Minimum viable fidelity, which is, I think you see this particularly people coming out of more sort of AAA high fidelity game production backgrounds is they haven't, they tend to set a very high bar for what's what they want to, what they want their game to be, to look like. And I think that most of the time people shoot too high.

And if. If you look at some of the big success stories that we've seen, like it's, it, people will tolerate much shittier graphics than you than you might expect. And uh, and I think really And I think this also comes back to the point of like, why, why most game developers are not always the best fit for venture.

It's the distinction between building the game you've always dreamt of building that's the biggest best version of whatever is yours to build versus building a company that can really thrive and one of the ways to do that is, keep the scope, be really ruthless about the scope, really embrace this idea of minimum viable fidelity and that might not be, that might mean that what you have to work on first is in conflict with the ideal game that you would make in under the best possible circumstances.

Aaron: So another potential piece of this is another buzzword that everyone is talking about AI, which, potentially for good reasons, right? Like it could be part of the tooling for these teams and entrepreneurs to get more efficient and be part of the solution in this. Post cheap money era and it's a technology that naturally startups should have an advantage in but I'm curious, David, how are you seeing startups you're talking to deploying AI and new and interesting ways that others could learn from, or, if some of that is too proprietary, maybe we could even just take it in a direction of like, how do you think this technology might provide startups an advantage?

Over legacy incumbents and make a lot of what you're saying about, being scrappy as entrepreneurs more viable.

David: So I think there is definitely some at least sort of short term counter positioning opportunity available to startups. And by that, think that. The large, your sort of Activision blizzards of the world are are going to be more reluctant because there's, a lot of outstanding unresolved issues around legal and copyright.

And as a startup, you're probably more, more inclined to just be like yeah, whatever, let people with much larger, much larger budgets worry about it. So you could, there's an argument that you could say. You'll, they'll embrace these tools much more aggressively. I do think that it is going to mean even, some of these 10X developers that I've been talking about, maybe become a hundred X developers actually because they can just do things before that with these tools that were just impossible previously.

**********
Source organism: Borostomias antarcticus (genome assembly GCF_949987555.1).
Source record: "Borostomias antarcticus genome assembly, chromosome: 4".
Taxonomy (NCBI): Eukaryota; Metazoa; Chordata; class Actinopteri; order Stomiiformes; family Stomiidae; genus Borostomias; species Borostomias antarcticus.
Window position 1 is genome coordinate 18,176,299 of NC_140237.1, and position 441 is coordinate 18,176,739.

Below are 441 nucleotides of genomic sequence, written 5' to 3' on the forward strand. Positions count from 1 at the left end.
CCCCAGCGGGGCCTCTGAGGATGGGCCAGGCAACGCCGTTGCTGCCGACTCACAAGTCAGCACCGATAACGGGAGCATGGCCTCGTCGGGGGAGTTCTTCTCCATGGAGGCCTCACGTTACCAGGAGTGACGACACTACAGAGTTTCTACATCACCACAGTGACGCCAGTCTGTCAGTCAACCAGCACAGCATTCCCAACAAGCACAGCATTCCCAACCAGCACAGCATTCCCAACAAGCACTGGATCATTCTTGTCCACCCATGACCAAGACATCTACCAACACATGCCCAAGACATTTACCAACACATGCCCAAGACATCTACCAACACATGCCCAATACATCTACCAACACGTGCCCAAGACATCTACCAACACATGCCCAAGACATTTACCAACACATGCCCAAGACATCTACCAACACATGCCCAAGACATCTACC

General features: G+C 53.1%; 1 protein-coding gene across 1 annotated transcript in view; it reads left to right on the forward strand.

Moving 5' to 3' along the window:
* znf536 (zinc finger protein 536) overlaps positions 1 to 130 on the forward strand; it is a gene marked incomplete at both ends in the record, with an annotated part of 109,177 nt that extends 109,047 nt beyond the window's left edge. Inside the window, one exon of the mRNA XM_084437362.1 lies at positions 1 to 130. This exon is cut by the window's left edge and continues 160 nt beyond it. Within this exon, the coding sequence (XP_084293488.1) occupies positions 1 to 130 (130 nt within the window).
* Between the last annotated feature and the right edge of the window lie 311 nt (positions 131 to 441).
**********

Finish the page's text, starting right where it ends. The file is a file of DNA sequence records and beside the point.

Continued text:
And so I think like that, that we. We will see, I think actually that really is like the area of the market. It's just most exciting to me because you just making it possible for these small teams to do huge stuff. As far as I think where I'm still figuring out is to what extent any of this is actually a source of sustainable competitive advantage, as opposed to just a tool that everyone uses in the same way that, People use better software all the time and it helps them be more productive.

I, we do have one investment in the portfolio. It's actually our first investment was series, a series AI that really they are, there are AI native game studio and they're, They've embraced a lot of these tools very aggressively in a building have really been also building a lot of stuff, that's proprietary internally.

And so I think there may be some companies that just push the envelope as far as what can actually be done with this in terms of what kinds of games can you now make that were not possible before. A little bit reluctant to get too far ahead of my like I, cause I find that often.

I can't remember if you remember like back when, um, Microsoft was pushing the last Xbox, they're making a big deal about cloud and the cloud was going to cloud native console and there were kinds of games that you could just never even imagine because there'll be like hybrid cloud native things.

And I think we're still waiting to see, one example of what all this cloud, this super amazing cloud technology and infrastructure enabled from a gameplay perspective. So I think I'm similarly and we do have a studio and we do have another studio that's unannounced investment.

That's. A really great developer that's also doing some interesting things with a little AI and gameplay and agents and that sort of thing. But, it's hard enough to make a really fun, new kind of gameplay using, just tried and tested predictable tools. And AI is like the opposite of that.

It's so many of these technologies are just like fundamentally non deterministic, which makes them even more difficult to work with in a game, because games tend to be about systems that perform, in somewhat predictable ways. So I, I'm not holding my breath for the next crazy big new genre, but hey, I'd love to see it and I'd love, I hope we invest in it.

Aaron: Yeah, I don't know what that'll look like either. I have similar hesitations, just because AI doesn't replace creativity. It can make things more efficient, but at the end of the day, it's not the brains behind like entirely new and interesting ideas. But maybe one day it will be, but that seems pretty, pretty far out there.